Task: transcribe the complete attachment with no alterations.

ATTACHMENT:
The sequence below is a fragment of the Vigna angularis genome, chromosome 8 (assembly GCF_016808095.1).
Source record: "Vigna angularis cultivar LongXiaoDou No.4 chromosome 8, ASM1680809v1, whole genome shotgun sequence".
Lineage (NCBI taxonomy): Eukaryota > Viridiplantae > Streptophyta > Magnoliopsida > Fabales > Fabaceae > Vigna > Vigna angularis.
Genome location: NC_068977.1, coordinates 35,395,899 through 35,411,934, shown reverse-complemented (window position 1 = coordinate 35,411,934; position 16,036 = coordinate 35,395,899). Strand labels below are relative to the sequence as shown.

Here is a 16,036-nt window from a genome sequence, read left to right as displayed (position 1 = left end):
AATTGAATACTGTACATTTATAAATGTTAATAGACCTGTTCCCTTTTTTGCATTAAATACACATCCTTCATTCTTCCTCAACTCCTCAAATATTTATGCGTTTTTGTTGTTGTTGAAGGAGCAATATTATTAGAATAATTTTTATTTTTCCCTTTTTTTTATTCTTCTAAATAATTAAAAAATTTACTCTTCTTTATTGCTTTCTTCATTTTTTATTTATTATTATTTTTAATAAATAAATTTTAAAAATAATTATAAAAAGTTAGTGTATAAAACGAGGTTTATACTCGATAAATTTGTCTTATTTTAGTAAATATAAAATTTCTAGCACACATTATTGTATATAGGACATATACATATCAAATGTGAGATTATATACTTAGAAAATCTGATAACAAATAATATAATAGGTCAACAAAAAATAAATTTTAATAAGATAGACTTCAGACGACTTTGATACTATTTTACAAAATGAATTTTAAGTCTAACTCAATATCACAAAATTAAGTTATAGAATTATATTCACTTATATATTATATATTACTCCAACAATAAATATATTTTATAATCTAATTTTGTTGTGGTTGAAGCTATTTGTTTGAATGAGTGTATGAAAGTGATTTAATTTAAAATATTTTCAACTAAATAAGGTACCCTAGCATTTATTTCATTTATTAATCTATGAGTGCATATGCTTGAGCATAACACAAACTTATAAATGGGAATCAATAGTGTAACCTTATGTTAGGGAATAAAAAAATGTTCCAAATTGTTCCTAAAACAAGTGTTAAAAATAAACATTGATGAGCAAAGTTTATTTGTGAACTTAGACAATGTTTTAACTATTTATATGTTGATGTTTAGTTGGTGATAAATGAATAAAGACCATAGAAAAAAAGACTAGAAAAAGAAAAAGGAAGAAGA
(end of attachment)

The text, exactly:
The sequence below is a fragment of the Vigna angularis genome, chromosome 8 (assembly GCF_016808095.1).
Source record: "Vigna angularis cultivar LongXiaoDou No.4 chromosome 8, ASM1680809v1, whole genome shotgun sequence".
Lineage (NCBI taxonomy): Eukaryota > Viridiplantae > Streptophyta > Magnoliopsida > Fabales > Fabaceae > Vigna > Vigna angularis.
Genome location: NC_068977.1, coordinates 35,395,899 through 35,411,934, shown reverse-complemented (window position 1 = coordinate 35,411,934; position 16,036 = coordinate 35,395,899). Strand labels below are relative to the sequence as shown.

Here is a 16,036-nt window from a genome sequence, read left to right as displayed (position 1 = left end):
AATTGAATACTGTACATTTATAAATGTTAATAGACCTGTTCCCTTTTTTGCATTAAATACACATCCTTCATTCTTCCTCAACTCCTCAAATATTTATGCGTTTTTGTTGTTGTTGAAGGAGCAATATTATTAGAATAATTTTTATTTTTCCCTTTTTTTTATTCTTCTAAATAATTAAAAAATTTACTCTTCTTTATTGCTTTCTTCATTTTTTATTTATTATTATTTTTAATAAATAAATTTTAAAAATAATTATAAAAAGTTAGTGTATAAAACGAGGTTTATACTCGATAAATTTGTCTTATTTTAGTAAATATAAAATTTCTAGCACACATTATTGTATATAGGACATATACATATCAAATGTGAGATTATATACTTAGAAAATCTGATAACAAATAATATAATAGGTCAACAAAAAATAAATTTTAATAAGATAGACTTCAGACGACTTTGATACTATTTTACAAAATGAATTTTAAGTCTAACTCAATATCACAAAATTAAGTTATAGAATTATATTCACTTATATATTATATATTACTCCAACAATAAATATATTTTATAATCTAATTTTGTTGTGGTTGAAGCTATTTGTTTGAATGAGTGTATGAAAGTGATTTAATTTAAAATATTTTCAACTAAATAAGGTACCCTAGCATTTATTTCATTTATTAATCTATGAGTGCATATGCTTGAGCATAACACAAACTTATAAATGGGAATCAATAGTGTAACCTTATGTTAGGGAATAAAAAAATGTTCCAAATTGTTCCTAAAACAAGTGTTAAAAATAAACATTGATGAGCAAAGTTTATTTGTGAACTTAGACAATGTTTTAACTATTTATATGTTGATGTTTAGTTGGTGATAAATGAATAAAGACCATAGAAAAAAAGACTAGAAAAAGAAAAAGGAAGAAGA